TORONTO — The Ontario government hopes to vaccinate all long-term care residents, health-care workers and essential caregivers in the province’s four COVID-19 hot spots by mid-January.
On Tuesday, government officials released some firm deadlines for the rollout of the COVID-19 Pfizer-BioNTech and Moderna vaccines in Ontario.
As part of the plan, the government hopes to have the Moderna COVID-19 vaccine administered to all long-term care residents and staff in Toronto, Peel Region, York Region and Windsor-Essex by Jan. 21.
These four regions were the first to be placed into lockdown during the second-wave of the pandemic, an act that shuttered most non-essential businesses and prohibited in-person dining at restaurants and bars.
Officials did not say how many long-term care residents or staff would be inoculated by the January deadline.
Three more public health units are expected to receive the Moderna vaccine next week, although the government did not specify which ones would be included in the rollout.
The province has also said the first COVID-19 vaccinations in Ontario Indigenous communities are scheduled to be administered later this week. Officials say they are working to begin vaccinations in northern fly-in communities, starting with the most vulnerable populations.
“We are getting the vaccine to those who need it most as quickly as possible,” retired General Rick Hillier, who is the chair of the COVID-19 vaccine distribution task force, said in a statement issued Tuesday.
“Every vaccination has the potential to save a life. Our focus is on getting the vaccines to the most vulnerable, as well as to the outstanding men and women who serve and care for our long-term care residents.”
As of Jan. 3, nearly 3,000 doses of the Moderna vaccine were administered at 24 long-term care homes in Ontario, the government said, and about 4,000 more doses are expected to be administered by Jan. 6.
About 50,000 doses of the Pfizer-BioNTech vaccine have been administered so far, including more than 20,700 health-care workers, 26,000 health-care workers in long-term care and nearly 1,000 residents in long-term care or retirement homes.
The province administered the first second dose of the Pfizer-BioNTech vaccine to five health-care workers on Monday.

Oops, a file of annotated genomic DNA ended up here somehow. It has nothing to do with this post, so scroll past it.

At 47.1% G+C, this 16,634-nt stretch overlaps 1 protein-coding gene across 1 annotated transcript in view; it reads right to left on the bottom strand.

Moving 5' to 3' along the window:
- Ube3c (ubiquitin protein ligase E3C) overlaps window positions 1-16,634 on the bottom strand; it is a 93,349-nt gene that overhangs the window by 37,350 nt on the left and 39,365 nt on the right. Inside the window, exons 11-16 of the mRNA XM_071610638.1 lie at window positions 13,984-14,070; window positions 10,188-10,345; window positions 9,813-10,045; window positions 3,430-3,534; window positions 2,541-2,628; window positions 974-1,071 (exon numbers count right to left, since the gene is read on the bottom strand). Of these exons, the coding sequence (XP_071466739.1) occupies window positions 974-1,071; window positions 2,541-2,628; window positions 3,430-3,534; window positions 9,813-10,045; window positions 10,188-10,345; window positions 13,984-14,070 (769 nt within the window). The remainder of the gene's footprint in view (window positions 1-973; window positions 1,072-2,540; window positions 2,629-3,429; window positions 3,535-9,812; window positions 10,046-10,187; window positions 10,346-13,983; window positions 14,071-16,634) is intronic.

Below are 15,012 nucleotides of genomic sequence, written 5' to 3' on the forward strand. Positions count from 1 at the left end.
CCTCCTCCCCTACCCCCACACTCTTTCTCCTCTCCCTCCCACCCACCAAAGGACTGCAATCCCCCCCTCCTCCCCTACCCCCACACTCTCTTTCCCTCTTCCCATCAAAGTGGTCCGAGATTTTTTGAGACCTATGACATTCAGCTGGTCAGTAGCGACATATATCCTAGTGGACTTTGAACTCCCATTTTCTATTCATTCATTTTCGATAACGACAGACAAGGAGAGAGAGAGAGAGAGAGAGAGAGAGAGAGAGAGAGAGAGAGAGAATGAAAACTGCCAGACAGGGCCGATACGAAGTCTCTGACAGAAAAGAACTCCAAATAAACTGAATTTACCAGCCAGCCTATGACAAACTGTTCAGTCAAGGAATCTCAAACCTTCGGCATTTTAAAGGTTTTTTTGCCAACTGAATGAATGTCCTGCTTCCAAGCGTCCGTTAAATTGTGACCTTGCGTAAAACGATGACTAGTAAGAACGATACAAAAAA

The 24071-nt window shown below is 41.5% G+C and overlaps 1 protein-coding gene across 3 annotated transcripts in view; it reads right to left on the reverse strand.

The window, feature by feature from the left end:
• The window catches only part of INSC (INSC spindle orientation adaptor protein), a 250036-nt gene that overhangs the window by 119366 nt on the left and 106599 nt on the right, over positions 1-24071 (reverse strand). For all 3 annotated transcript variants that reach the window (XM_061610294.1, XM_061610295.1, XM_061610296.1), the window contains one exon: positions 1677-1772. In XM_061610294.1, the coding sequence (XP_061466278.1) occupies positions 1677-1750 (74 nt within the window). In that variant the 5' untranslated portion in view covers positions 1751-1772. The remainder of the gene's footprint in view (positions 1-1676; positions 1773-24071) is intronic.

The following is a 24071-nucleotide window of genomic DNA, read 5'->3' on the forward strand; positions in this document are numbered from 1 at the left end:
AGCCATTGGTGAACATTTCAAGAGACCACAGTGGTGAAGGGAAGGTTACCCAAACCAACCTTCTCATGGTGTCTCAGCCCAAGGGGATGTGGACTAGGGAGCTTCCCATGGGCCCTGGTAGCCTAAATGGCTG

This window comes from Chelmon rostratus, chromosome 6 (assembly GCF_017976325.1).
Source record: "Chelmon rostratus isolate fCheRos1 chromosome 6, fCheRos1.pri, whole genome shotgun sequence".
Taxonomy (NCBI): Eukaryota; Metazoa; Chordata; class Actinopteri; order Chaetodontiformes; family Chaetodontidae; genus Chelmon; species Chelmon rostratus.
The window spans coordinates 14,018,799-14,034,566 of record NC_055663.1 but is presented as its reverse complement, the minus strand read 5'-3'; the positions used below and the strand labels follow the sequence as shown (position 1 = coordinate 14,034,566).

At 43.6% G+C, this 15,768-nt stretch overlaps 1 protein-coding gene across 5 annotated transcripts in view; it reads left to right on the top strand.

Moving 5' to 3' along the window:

On Tuesday, officials said they hope to add seven more delivery sites at hospitals and provide vaccines to two more public health units by the end of the month.
Ontario is still in Phase 1 of the vaccine rollout, and officials said they hope to move to Phase 2 around April.
Officials working to deliver Pfizer-BioNTech vaccine to LTC homes
The Pfizer-BioNTech vaccine has been administered at specific facilities with the ability to provide ultra-cold freezers that store the doses at a temperature of at least -70 C.
The Moderna vaccine has been transported for use at long-term care homes in Ontario as it does not require the same freezer storage capabilities.
The province received 53,000 doses of the Moderna vaccine in December and expects to receive another 56,000 doses on Jan. 11. The delivery of these vaccines, which has been widely used in Ontario long-term care homes, are expected every three weeks.
However, provincial officials said on Tuesday they are developing protocols to safely move the Pfizer-BioNTech vaccine. A pilot program has already begun in Ottawa, officials said.
The idea, officials added, is to allow the vaccine to be moved short distances to local long-term care homes or other congregate settings. Pfizer has not provided any protocols to move their product, officials said.
The province expects much larger batches of the Pfizer-BioNTech vaccine. About 96,000 doses have already been received, and officials expect another 50,000 doses this week and 80,000 doses each following week in January.
Both vaccines require a second dose by provided either 21 days or 28 days after the first shot is administered.
What we know about the vaccine phases?
The first phase of Ontario’s COVID-19 vaccine distribution plan targets four groups of people—residents, essential caregivers and staff of congregate setting for seniors, health-care workers, adults in First Nations, Métis, and Inuit populations, and adult recipients of chronic home health care.
Officials say they estimate more than two million doses of the COVID-19 vaccine will be administered in Phase 1 of the rollout.
Health-care workers are being prioritized based on a “risk matrix,” the government said, which weighs risk of exposure by patient population and health-care setting. It also takes into account the position a worker holds and whether there is enough resources should that person fall ill.
The second phase will being around April and will be dependent on the government acquiring an increase stock of vaccines. At this point, vaccination sites will be expanded and more people within those four groups, and potentially other vulnerable populations not yet identified, will be able to get the shot.
In Phase 3 the vaccine will be available widely for all Ontarians, the government said.
The government said on Tuesday they do not yet have a target for the vaccination of all Ontario long-term care homes.
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